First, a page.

This week as I can't tear myself away from my devices, I am heartsick. I cannot believe that Obama's message from the White House was directed at my city. The big news here last year was Whitey Bulger getting caught in Santa Monica. But terrorism?
As I sit in my Cambridge condo in the midst of Harvard Square, I find myself reflecting upon the reactions of my fellow students. Harvard has an extreme abundance of intellect, but I would not consider it to have an abundance of emotion. But this week, I saw emotion.
I sat with them and helped make a Pottermore account, feeling my phone buzzing in the pocket of my jeans as I did so. The temptation to check it was overwhelming. No. Set them up at Hogwarts. This is the perfect place to spend today.
As I and my wife watched, the night was perforated by sirens whizzing by. We slept little hoping for a better tomorrow, but this morning everything is shut down. We're in lock-down while law enforcement does their job and tries to bring an end to this short reign of terror and mayhem.
MIT students are perhaps some of the best people at dealing with stress. Our environment is all about being pushed beyond our comfort level. It's hard to destabilize MIT. But the loss of one of our own -- that's how you destabilize us. Upon hearing that phrase, "MIT officer dead," the night changed.
The post 9/11 discrimination against Muslims has already started again, and it will only get worse. The only way that we as a country will be able to get over this is by standing together. We are all American.
Maybe we've gotten better at handling these crises, or maybe Boston is more on its game, but the coordination of the response here is amazing. Do other entire metropolitan regions ever get shut down like this, or is it something about the cohesion here that makes it possible? And why do I take such pride in that?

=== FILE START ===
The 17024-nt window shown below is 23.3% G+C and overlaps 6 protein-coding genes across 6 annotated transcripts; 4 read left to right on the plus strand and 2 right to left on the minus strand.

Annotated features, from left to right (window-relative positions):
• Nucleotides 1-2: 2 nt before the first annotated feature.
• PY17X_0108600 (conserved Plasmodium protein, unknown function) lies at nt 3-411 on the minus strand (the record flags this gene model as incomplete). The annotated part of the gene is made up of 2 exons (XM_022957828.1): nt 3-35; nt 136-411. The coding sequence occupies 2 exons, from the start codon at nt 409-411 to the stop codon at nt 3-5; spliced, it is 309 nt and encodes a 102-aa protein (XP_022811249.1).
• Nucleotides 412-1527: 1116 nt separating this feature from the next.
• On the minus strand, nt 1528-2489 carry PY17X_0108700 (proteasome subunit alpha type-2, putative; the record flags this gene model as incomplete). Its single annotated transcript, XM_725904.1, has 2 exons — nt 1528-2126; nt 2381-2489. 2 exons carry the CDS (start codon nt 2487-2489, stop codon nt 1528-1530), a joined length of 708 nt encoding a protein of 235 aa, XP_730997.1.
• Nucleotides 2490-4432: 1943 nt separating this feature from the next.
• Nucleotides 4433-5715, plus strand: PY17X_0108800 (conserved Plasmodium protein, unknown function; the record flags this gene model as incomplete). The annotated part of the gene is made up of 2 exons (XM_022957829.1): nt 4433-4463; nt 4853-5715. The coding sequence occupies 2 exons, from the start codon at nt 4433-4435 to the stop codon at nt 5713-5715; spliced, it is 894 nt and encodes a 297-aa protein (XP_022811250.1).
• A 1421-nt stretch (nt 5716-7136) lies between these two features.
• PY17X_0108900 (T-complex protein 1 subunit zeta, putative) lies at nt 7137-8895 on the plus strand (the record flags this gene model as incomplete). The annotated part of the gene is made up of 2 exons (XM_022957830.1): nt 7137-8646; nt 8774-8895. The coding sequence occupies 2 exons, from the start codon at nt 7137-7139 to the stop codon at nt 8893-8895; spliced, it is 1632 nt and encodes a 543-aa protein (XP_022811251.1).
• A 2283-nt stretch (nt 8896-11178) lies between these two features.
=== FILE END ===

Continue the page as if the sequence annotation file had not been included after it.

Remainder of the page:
Sometimes it's very emotional. I can feel my eyes fill with tears. Other times I just feel angry that my hometown is having to deal with this. It's not pleasant being confined in a lockdown.
Today was supposed to be our first day of finals at Northeastern. And if they had been cancelled for any other reason, students would be celebrating in the streets, but instead we just sit inside as more sirens go by.
At 4 p.m. I have a wedding rehearsal. Maybe that is the way to derive meaning from days like today. Look evil in the eye, affirm your love for one another and step forward. That takes a courage that can banish fear.
I woke up last night to explosions and rounds of gunfire. I looked out the window of our second floor apartment to see groups of police officers carrying machine guns and running down our street towards the noise. I thought I was dreaming.
There are only a few other places on earth that I would expect to see these acts of bravery, like I saw on Monday. New York City, you will always be in my heart, but Boston, I have your back. Thanks for having mine.
We are in America, where elections are always honored and emergencies are always temporary. We may have an occasional bump along the way, but in the end we are both free and secure. Because we have our freedoms and we have each other.
I remember 9/11 from a distance. It touched me, tangentially, but even that seemed far away. This one seems personal.
Here in my Jamaica Plain neighborhood of Boston, all is quiet today. Way too quiet. I can count on my fingers how many cars have driven down my normally busy street all day.
You try not to think about what it would feel like to have 12 nails tear through the flesh of your leg, or our flesh burned from the heat of an explosion, to see your loved ones enveloped by smoke and screams. Try not to picture your or a loved one's pixelated photograph on news sites in the coming days as the three victims' names are released. The fear, anger and disbelief are numbing. But this is mild compared to what others not directly injured went through.
Here in Auburndale, the world is a quiet place -- except the near incessant sirens that can be heard in the distant, and there is not a soul on the streets. While the outside world may be eerily quiet with only the wind for noise, social media is keeping the students both at Lasell and around Boston banded together.
Marathon Monday has become my favorite day of the year. One I look to all winter long, my unofficial start of spring. And, then it all changed in an instant. Two instants, actually. Twelve seconds apart.
What's it feel like to be in lockdown less than two miles from the danger with two young children soon to wake? Surreal, jittery, fraudulent and achingly real.